New Florida Laws In Effect: Bath Salts Ban, Random Drug Testing, Dyeing Animals, And Ads In Parks

Neon Pups And Other Wacky Florida Laws Now In Effect

It's clear that Governor Rick Scott is vehemently against Obama's Affordable Care Act taking root in Florida.

So what kinds of issues does this widely criticized state official actually approve of?

Well, according to the 150 new Florida laws that just went into effect on July 1, the governor is all for designating an official state boat, randomly drug testing his employees, allowing prayer in schools, placing billboard ads on park trails, and wait for it, the right to dye animals unnatural colors.

But the fact that 21 percent of Floridians are uninsured? Crickets.

See below for a quick roundup of the more interesting new Florida laws that went into effect over the weekend.

Healthy Pregnancies for Incarcerated Women: Bans the shackling of pregnant prisoners during labor and after delivery.

Bath Salts And Spice Ban: Lists synthetic drugs as a Schedule I controlled substance. Possession of 3 grams or less results in a first degree misdemeanor.

Additional Homestead Tax Exemption for Seniors: Allows counties and cities to reduce property taxes for poor seniors.

Homestead Tax Exemption for Fallen Heroes: Permits homestead property tax relief to the surviving spouse of a military vet who died from service-connected causes while on active duty or a surviving spouse of a first responder who died in the line of duty.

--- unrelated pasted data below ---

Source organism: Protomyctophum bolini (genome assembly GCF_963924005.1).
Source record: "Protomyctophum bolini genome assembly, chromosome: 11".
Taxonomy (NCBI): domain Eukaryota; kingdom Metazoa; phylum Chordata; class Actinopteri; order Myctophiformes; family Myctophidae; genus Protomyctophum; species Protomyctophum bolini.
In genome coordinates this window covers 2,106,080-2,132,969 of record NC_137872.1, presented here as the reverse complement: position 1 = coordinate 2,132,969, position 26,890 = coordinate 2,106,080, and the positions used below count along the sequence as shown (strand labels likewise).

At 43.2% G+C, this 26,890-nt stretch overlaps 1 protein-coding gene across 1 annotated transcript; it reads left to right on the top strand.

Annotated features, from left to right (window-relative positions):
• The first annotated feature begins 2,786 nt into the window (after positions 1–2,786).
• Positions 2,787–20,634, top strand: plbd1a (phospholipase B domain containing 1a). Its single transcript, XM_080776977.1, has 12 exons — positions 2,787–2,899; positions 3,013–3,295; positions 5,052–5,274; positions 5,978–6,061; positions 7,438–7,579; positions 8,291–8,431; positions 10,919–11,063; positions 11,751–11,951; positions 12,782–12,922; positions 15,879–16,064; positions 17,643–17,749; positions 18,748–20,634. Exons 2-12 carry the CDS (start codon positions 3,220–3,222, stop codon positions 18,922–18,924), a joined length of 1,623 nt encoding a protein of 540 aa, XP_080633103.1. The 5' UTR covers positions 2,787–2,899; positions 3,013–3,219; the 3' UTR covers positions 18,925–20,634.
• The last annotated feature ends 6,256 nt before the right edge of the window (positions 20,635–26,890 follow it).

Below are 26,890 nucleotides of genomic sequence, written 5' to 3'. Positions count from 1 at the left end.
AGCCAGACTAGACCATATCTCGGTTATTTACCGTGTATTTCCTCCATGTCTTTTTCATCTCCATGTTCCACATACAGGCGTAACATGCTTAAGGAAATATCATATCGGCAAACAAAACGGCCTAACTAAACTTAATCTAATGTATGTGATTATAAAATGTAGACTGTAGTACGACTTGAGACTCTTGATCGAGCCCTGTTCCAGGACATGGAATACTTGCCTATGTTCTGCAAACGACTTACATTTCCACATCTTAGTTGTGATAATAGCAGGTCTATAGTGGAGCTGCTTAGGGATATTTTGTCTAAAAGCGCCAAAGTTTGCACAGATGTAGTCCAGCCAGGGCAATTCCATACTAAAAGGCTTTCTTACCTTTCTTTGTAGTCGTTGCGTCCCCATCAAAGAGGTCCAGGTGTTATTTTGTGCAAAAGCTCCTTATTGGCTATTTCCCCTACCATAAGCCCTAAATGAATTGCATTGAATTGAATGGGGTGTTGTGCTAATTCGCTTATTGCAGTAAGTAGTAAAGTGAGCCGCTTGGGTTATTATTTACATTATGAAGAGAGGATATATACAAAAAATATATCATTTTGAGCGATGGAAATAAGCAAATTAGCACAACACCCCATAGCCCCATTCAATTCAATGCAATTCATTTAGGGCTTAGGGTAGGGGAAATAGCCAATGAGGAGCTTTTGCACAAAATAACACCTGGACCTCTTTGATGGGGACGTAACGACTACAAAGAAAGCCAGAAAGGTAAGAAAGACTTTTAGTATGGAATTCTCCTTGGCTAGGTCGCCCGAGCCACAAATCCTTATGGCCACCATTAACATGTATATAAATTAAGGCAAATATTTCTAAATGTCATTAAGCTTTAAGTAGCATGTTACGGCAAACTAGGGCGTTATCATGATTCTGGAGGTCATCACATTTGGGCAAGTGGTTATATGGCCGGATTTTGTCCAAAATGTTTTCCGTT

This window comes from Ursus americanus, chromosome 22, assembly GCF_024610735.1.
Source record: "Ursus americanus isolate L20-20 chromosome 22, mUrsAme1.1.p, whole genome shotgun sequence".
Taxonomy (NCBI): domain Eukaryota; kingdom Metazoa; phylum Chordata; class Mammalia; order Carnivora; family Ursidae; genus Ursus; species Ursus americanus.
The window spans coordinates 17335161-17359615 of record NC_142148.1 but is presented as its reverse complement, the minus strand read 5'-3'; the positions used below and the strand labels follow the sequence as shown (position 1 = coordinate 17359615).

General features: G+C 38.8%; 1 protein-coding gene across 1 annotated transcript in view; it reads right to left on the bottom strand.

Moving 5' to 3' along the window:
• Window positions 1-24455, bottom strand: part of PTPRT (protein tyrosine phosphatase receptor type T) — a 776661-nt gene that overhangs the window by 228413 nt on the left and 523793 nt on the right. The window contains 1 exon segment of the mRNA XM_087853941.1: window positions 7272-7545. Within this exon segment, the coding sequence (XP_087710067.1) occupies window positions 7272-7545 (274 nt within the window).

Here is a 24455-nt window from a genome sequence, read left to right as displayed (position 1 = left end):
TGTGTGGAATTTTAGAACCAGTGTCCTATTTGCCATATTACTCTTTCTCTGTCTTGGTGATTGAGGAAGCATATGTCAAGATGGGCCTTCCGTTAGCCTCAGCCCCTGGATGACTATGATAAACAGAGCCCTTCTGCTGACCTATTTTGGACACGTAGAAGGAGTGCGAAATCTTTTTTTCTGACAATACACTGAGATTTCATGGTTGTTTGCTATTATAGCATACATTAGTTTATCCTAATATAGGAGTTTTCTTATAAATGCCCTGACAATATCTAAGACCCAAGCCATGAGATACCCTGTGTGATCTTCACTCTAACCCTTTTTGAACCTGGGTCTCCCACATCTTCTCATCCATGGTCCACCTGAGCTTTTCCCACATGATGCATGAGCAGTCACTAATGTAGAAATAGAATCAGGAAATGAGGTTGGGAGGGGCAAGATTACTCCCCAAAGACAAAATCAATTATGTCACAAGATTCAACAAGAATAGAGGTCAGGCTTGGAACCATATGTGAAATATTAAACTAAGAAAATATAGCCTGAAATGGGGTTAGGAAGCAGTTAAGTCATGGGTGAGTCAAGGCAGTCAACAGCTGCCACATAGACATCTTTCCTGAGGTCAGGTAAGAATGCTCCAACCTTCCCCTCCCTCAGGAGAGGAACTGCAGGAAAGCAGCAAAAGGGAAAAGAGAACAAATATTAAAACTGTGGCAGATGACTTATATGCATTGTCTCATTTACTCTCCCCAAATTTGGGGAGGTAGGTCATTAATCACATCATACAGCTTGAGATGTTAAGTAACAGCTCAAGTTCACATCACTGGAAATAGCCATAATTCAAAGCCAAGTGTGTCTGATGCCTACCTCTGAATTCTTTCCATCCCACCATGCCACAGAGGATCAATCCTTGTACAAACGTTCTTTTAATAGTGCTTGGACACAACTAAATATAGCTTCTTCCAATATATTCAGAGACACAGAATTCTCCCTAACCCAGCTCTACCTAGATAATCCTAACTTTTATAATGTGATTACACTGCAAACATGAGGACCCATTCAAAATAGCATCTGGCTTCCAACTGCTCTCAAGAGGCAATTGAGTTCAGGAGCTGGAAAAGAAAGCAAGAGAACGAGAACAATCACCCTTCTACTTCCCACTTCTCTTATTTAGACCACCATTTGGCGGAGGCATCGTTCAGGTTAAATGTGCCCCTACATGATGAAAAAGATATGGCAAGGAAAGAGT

Ads On State Trails: Private advertisements will be allowed on certain state greenway and trail facilities or property.

Video Voyeurism: Raises the crime of secretly recording someone who has a "reasonable expectation of privacy" from a first degree misdemeanor to a third degree felony.

Inspirational Messages In Schools: Allows students to recite "inspirational messages" at mandatory school events as long as faculty is not involved.

Random Drug Testing: Permits state agencies to randomly drug test employees every 3 months.

Animal Dye Ban Reversal: An amendment on an agricultural bill reverses the ban on dyeing animals artificial colors.

Everglades Day: Makes April 7 an official state day recognizing the River of Grass.

Official State Boat: Designates the Schooner Western Union, a 130-foot historic sailing vessel of the tall ship class, as the official state flagship.

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